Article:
The approval came at a time when President Obama was trumpeting the need for New Deal-style infrastructure projects to boost the US economy, but the price of the link quickly rocketed. Estimates in late 2011 put the total cost of the scheme at an eye-watering $65.4bn (although that was later revised down to around $56bn).
The scheme has faced considerable opposition from those concerned about its soaring costs, while others think it will damage the environment. There have been concerns that, by the time it is completed (supposedly in 2017), the trains will not operate as fast as high-speed networks being built elsewhere. There have also been concerns that, with California sitting atop a major fault line, the rail link might be vulnerable to earthquakes.
Others are concerned the line may cost as much as $82bn by the time it is completed. At a time when state budgets in the US are particularly constrained, many question whether it is appropriate for the government of California to be spending such sums on a rail line.
The Ghost City of Ordos
Over the last decade, China has invested its colossal wealth into catching up with the rest of the developed world. Huge new cities have sprung up across the country, with high-speed rail, modern airports, and towering skyscrapers all built to provide China’s 1.3 billion citizens with the infrastructure to spur on the country’s economy. However, there have been signs China’s government has perhaps gotten ahead of itself, investing vast sums into projects that aren’t needed and don’t get used.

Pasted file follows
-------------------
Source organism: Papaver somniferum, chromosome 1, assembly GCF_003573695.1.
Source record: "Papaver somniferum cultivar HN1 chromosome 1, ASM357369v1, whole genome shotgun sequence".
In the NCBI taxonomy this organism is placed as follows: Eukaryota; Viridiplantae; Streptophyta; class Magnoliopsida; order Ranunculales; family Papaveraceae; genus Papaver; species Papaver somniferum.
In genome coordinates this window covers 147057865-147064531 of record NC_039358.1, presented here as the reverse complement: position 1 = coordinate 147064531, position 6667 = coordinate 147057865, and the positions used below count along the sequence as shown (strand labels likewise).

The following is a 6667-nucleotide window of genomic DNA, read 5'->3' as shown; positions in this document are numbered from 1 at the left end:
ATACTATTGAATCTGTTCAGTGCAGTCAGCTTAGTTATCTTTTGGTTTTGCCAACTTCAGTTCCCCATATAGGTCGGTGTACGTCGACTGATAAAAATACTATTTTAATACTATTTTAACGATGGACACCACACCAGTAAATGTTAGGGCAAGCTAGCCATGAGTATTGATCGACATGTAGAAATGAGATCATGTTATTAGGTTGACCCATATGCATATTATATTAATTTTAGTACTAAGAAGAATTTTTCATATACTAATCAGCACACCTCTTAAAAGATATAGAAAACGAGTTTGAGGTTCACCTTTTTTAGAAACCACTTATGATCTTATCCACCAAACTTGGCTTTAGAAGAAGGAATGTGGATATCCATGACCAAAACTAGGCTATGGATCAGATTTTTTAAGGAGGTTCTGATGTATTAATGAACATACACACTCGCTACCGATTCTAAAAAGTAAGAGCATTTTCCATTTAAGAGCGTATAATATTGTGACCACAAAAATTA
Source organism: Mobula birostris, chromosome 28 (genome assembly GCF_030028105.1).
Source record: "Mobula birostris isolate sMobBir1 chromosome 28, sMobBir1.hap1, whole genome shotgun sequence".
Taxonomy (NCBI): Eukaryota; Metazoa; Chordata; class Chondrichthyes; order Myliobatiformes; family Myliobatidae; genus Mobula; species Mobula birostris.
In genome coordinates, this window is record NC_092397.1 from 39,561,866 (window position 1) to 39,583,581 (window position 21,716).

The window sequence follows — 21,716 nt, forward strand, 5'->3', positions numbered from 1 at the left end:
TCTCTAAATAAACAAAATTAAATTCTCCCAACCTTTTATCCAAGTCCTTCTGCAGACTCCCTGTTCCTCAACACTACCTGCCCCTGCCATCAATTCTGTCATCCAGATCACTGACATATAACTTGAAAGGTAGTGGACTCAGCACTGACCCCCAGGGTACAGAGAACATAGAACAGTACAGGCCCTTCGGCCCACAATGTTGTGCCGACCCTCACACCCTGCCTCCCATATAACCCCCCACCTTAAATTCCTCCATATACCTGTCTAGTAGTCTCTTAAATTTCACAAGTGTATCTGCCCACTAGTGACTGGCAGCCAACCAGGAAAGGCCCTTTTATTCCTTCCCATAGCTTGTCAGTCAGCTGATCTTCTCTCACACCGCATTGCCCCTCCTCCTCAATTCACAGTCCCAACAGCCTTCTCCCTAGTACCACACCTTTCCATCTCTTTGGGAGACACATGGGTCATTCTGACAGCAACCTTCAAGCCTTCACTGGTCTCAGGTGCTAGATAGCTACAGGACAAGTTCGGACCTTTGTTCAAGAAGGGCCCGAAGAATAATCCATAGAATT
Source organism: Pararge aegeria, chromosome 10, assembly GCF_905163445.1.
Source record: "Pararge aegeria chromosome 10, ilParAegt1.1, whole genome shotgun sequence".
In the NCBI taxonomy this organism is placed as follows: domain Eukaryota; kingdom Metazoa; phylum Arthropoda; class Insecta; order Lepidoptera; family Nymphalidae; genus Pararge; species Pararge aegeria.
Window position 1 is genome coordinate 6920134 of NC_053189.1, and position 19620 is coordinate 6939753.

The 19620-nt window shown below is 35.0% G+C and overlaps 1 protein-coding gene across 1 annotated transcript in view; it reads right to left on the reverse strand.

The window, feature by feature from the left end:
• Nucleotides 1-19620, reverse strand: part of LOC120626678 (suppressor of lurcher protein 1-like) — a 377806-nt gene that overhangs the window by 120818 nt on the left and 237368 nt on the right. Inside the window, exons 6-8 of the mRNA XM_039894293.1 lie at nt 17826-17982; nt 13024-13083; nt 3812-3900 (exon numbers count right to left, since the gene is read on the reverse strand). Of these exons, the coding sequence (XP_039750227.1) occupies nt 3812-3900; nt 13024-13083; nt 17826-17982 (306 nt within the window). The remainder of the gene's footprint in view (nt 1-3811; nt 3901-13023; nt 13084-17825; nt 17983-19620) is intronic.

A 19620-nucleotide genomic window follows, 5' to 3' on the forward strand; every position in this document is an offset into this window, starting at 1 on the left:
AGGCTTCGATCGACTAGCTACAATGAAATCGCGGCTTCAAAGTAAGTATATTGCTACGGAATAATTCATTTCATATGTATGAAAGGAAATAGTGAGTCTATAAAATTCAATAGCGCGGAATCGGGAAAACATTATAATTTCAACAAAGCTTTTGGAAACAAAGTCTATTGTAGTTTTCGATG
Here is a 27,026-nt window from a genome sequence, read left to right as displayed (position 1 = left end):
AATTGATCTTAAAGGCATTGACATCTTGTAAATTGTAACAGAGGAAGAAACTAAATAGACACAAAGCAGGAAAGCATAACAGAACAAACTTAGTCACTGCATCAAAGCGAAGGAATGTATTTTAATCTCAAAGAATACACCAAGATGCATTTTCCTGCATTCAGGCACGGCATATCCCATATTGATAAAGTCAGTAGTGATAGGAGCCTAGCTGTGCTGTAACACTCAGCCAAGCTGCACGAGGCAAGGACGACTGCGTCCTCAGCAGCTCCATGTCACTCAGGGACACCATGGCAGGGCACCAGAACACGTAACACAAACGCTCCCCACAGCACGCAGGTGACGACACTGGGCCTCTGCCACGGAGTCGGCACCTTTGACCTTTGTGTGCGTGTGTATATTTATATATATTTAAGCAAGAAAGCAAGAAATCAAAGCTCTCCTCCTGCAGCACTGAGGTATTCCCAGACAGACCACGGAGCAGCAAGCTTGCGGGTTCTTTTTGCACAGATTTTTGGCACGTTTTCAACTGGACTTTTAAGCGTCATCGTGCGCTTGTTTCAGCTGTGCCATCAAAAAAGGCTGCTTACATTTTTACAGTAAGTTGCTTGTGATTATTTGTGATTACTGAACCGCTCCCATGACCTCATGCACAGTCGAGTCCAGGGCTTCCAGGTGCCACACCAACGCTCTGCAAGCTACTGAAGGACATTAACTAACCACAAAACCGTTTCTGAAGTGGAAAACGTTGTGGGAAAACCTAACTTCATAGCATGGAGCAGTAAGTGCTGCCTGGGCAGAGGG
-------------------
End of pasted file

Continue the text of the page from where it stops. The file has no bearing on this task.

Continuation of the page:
The prime example of this is the city of Ordos, which sits in the deserts of Inner Mongolia. This region of northern China had traditionally been a remote outpost of the country, but now holds one of its most futuristic metropolises. Unfortunately, while Ordos was designed to cater for more than half a million people, just two percent of its buildings have been occupied. It has been described as China’s ‘Ghost City’ because of the vast disparity between the scale of its infrastructure and its lack of citizens.
The planning all began in 2003, when a group of property developers devised a large new urban hub on the outskirts of the existing city of Ordos. The aim was to transform it into a thriving commercial hub. However, building the city became far more difficult than predicted, with continued construction delays and massive overspends resulting in few people choosing to actually live there. Those that did reportedly abandoned their expensive apartments and the city now sits largely neglected, littered with empty and incomplete buildings.
A huge amount of government funds were pumped into building Ordos City, with office blocks, shopping centres, as well as lavish monuments and parks, all sitting unused by the few people that actually live there.